Study Guide

Alas, Babylon Transformation

By Pat Frank

Transformation

Chapter 1

Randy knew he wasn't an alcoholic because an alcoholic craved liquor. He never craved it. He just drank for pleasure. (1.23)

We don't know if that one will hold up in a court of law, Randy. Jokes aside, this gives us an indication of what Randy's character was like before The Day. He's not a bad dude or anything, just not the kind of guy you can rely on.

Chapter 3
Bill McGovern

"But [Bill] is dying faster than he should. The better a man is at business, the worse in retirement. [...] He wishes himself dead, and he dies." (3.121)

Bill McGovern is another guy who goes through a serious transformation over the course of the novel. Before The Day, Bill is caught in a serious depression after retiring from his job as a high-powered corporate executive. And what's his personal transformation, you ask? You'll just have to keep reading to find out.

Dan could imagine no combination of circumstances that would allow him to amass enough capital to buy off his former wife and set him free to fight the plagues. (3.110-111)

His dream of being a super-doctor crushed by a monthly onslaught of alimony bills, Dan Gunn has grown bitter and bored treating rich retirees for their imaginary illnesses. He feels trapped—like he'll be stuck running in the same place his entire life. If only some crazy, unforeseen disaster would come along to shake things up. If only.

Chapter 5

Of one thing, Edgar was certain. He would not be crushed with the mob. He had been a banker all his life and that was the way he was going to die, a banker. (5.236)

Not everyone is capable of transformation in the face of crisis, however. Edgar Quisenberry, for example, sees the only transformation in his future as a nasty one—from a big-wig banker, the most prosperous man in town, to just another guy struggling to put food on the table. He refuses to live with such an extreme demotion.

Chapter 7

As she dug, her stature increased in Randy's eyes. She was like a fine sword, slender and flexible, but steel: a woman of courage. (7.253)

Like her beau, Lib doesn't allow herself to be destroyed by the nuclear apocalypse—she makes it strengthen her. As a result, Randy gains a new appreciation for Lib as a person, seeing her not simply as a charming, attractive woman, but as a truly tough one.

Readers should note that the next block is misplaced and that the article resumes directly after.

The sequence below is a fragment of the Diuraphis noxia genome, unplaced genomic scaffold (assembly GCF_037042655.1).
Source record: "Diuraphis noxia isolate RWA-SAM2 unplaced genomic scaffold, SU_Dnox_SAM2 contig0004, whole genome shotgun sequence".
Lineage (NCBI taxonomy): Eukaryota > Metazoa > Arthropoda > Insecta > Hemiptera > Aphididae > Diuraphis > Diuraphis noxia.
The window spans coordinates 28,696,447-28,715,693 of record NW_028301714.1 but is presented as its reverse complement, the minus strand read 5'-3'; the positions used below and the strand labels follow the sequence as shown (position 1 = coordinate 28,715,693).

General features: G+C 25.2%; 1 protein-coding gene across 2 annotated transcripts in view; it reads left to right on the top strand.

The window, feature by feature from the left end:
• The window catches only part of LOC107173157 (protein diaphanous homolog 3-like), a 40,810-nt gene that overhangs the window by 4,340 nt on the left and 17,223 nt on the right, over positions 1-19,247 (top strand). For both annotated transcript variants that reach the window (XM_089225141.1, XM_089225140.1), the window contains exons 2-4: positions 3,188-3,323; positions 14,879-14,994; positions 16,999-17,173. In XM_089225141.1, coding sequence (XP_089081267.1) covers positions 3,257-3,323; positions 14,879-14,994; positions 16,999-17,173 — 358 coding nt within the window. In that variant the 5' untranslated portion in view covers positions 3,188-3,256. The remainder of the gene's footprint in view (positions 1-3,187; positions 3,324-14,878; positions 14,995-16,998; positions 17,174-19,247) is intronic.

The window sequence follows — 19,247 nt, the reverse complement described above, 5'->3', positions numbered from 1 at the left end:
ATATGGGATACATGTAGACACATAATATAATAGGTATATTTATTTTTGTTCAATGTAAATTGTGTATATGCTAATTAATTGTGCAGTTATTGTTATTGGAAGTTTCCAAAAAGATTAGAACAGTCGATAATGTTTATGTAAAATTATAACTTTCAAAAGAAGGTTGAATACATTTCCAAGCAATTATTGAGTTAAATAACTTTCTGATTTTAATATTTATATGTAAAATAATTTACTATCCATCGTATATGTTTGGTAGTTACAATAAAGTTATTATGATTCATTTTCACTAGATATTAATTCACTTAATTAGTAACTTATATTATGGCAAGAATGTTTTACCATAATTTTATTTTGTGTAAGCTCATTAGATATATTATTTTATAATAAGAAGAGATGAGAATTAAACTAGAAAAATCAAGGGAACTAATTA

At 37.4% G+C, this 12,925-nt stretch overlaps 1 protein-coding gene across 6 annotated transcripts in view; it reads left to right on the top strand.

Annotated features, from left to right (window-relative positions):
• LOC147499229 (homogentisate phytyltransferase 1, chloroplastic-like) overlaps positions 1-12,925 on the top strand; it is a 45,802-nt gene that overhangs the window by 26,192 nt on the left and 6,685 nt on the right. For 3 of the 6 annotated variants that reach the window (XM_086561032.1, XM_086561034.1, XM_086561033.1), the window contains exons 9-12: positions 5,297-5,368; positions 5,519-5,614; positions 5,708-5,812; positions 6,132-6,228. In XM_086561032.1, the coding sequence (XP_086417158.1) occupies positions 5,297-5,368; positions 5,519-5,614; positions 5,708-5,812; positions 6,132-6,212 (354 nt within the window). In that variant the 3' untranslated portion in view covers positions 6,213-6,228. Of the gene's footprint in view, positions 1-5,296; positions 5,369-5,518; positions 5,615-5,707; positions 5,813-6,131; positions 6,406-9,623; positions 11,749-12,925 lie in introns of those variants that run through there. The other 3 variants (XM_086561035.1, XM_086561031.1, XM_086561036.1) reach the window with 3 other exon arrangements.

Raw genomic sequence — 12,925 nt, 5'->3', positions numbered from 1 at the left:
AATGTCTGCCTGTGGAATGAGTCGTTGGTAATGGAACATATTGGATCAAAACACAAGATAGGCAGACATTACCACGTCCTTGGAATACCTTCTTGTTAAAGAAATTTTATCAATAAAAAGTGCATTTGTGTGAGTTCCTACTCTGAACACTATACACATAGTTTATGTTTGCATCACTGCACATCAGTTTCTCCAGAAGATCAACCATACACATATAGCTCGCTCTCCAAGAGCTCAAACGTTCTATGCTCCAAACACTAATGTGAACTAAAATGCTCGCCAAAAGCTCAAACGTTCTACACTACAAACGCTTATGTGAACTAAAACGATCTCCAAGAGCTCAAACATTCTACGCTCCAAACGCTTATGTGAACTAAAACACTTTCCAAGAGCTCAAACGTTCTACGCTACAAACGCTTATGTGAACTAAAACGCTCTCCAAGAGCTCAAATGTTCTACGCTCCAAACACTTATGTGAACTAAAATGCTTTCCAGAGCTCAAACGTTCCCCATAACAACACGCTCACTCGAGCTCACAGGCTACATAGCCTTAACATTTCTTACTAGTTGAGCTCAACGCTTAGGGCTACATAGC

Bill McGovern

"I'm not much of a success, am I, in time of crisis? [...] I wish I had enough guts to swim out into the channel and sink." (7.212)

Bill almost falls into the same trap of self-pity as Edgar Quisenberry, his agony over his wife's death and sudden lack of resources nearly overwhelming him. But don't you worry. Old Billy boy has a trick or two up his sleeve yet.

Chapter 8

He missed whiskey not at all. Since The Day, he had drunk hardly anything, nor found need for it. (8.5)

Rehab ain't got nothing on the nuclear apocalypse. Randy has been so focused on protecting the people around him that he doesn't even think about touching booze. Good on him.

Alice would never admit it aloud, but for the first time in her thirty years as librarian of Fort Repose she felt fulfilled, even important. (8.61)

Alice is another one who might slightly prefer life after The Day, or at least parts of it. The library, once the scorn of a town hypnotized by exciting movies and loud music, is now the most popular spot around. She used to struggle to get kids to come in—now she struggles to keep them out.

Chapter 9

Bill was wearing gray flannels raggedly cut off above the knees, tennis shoes, and nothing else [...] He no longer looked like a Caesar, but like an unkempt Jove. (9.28)

This is a different Bill than the one we first first met. After the death of his wife, he rebuilds his life by focusing on his new job: assistant mechanic. No pay, but the benefits are swell. This has the twofold effect of making him feel like an indispensable member of the community, while also giving him a sense of purpose he's lacked since his retirement.

Chapter 13
Dan Gunn

Dan said, "I'm very fond of Helen. I don't know what I'd do without her."

"Why do anything without her?"

"Randy, I want to marry her." (13.6-9)

After The Day, Dan becomes the doctor he always wanted to be: a fearless adventurer fighting rare diseases, from smallpox to typhoid to radiation sickness. Even better, he's found himself a new lady—and a mighty fine one at that. In this way, Dan conquers both issues that were holding him back. And to think, all it took was a nuclear war.

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